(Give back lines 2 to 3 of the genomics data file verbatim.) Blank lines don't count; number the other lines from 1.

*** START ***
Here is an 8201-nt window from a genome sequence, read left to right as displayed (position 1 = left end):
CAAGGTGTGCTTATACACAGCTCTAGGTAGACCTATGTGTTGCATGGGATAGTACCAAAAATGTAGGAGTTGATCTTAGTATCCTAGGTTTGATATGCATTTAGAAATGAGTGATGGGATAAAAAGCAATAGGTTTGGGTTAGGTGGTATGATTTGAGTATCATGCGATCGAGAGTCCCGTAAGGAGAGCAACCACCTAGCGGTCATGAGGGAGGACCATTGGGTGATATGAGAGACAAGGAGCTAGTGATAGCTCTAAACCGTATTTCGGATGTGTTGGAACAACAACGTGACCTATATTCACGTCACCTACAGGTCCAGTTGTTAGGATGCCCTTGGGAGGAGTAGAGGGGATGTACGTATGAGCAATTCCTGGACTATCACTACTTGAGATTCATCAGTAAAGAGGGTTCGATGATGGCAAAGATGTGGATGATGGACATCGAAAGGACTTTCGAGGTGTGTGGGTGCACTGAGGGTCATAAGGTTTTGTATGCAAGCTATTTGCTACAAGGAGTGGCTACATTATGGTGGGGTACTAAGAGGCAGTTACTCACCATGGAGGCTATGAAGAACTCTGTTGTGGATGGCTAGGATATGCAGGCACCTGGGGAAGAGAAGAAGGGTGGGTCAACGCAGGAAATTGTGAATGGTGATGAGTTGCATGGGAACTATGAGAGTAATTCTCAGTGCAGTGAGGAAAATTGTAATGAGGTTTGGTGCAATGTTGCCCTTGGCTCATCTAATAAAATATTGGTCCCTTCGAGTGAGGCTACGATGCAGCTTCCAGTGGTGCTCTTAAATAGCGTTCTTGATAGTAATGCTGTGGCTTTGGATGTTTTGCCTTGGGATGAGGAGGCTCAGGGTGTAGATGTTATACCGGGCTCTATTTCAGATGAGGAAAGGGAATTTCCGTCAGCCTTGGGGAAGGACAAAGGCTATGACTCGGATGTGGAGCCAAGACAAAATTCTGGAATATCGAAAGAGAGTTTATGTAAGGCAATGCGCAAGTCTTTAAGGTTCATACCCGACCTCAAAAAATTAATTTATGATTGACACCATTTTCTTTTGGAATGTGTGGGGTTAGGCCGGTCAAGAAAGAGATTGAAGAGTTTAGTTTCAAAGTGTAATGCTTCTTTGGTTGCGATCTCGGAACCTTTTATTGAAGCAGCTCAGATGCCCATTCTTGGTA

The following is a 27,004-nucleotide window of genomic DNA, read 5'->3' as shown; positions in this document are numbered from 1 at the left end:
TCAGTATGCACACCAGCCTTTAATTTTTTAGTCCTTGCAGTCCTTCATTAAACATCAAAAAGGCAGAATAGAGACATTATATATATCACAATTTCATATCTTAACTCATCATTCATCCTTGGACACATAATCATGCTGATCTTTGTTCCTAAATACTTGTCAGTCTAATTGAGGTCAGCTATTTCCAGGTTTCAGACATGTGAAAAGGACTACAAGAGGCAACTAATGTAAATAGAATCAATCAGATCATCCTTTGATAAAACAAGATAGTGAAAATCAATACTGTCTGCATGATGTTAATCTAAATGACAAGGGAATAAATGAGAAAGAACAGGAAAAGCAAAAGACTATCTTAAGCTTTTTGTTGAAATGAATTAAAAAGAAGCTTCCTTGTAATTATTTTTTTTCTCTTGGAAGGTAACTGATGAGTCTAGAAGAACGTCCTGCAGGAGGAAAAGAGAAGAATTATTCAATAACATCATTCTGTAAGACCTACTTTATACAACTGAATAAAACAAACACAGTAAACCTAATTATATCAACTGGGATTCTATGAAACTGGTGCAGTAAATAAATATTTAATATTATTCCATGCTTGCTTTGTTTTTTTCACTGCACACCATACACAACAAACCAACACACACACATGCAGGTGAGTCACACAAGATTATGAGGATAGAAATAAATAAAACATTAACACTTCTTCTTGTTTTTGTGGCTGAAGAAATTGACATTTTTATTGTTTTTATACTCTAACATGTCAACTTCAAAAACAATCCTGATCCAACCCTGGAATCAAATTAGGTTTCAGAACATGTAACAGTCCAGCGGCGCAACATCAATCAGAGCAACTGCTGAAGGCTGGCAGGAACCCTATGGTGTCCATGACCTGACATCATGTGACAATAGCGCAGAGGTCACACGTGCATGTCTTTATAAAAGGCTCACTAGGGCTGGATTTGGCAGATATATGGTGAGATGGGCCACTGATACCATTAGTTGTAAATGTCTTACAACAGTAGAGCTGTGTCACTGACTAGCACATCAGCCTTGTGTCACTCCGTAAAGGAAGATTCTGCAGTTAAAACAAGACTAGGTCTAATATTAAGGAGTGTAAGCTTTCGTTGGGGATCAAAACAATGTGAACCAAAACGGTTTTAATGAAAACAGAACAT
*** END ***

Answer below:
CAAGGTGTGCTTATACACAGCTCTAGGTAGACCTATGTGTTGCATGGGATAGTACCAAAAATGTAGGAGTTGATCTTAGTATCCTAGGTTTGATATGCATTTAGAAATGAGTGATGGGATAAAAAGCAATAGGTTTGGGTTAGGTGGTATGATTTGAGTATCATGCGATCGAGAGTCCCGTAAGGAGAGCAACCACCTAGCGGTCATGAGGGAGGACCATTGGGTGATATGAGAGACAAGGAGCTAGTGATAGCTCTAAACCGTATTTCGGATGTGTTGGAACAACAACGTGACCTATATTCACGTCACCTACAGGTCCAGTTGTTAGGATGCCCTTGGGAGGAGTAGAGGGGATGTACGTATGAGCAATTCCTGGACTATCACTACTTGAGATTCATCAGTAAAGAGGGTTCGATGATGGCAAAGATGTGGATGATGGACATCGAAAGGACTTTCGAGGTGTGTGGGTGCACTGAGGGTCATAAGGTTTTGTATGCAAGCTATTTGCTACAAGGAGTGGCTACATTATGGTGGGGTACTAAGAGGCAGTTACTCACCATGGAGGCTATGAAGAACTCTGTTGTGGATGGCTAGGATATGCAGGCACCTGGGGAAGAGAAGAAGGGTGGGTCAACGCAGGAAATTGTGAATGGTGATGAGTTGCATGGGAACTATGAGAGTAATTCTCAGTGCAGTGAGGAAAATTGTAATGAGGTTTGGTGCAATGTTGCCCTTGGCTCATCTAATAAAATATTGGTCCCTTCGAGTGAGGCTACGATGCAGCTTCCAGTGGTGCTCTTAAATAGCGTTCTTGATAGTAATGCTGTGGCTTTGGATGTTTTGCCTTGGGATGAGGAGGCTCAGGGTGTAGATGTTATACCGGGCTCTATTTCAGATGAGGAAAGGGAATTTCCGTCAGCCTTGGGGAAGGACAAAGGCTATGACTCGGATGTGGAGCCAAGACAAAATTCTGGAATATCGAAAGAGAGTTTATGTAAGGCAATGCGCAAGTCTTTAAGGTTCATACCCGACCTCAAAAAATTAATTTATGATTGACACCATTTTCTTTTGGAATGTGTGGGGTTAGGCCGGTCAAGAAAGAGATTGAAGAGTTTAGTTTCAAAGTGTAATGCTTCTTTGGTTGCGATCTCGGAACCTTTTATTGAAGCAGCTCAGATGCCCATTCTTGGTA

The following is a 27,004-nucleotide window of genomic DNA, read 5'->3' as shown; positions in this document are numbered from 1 at the left end: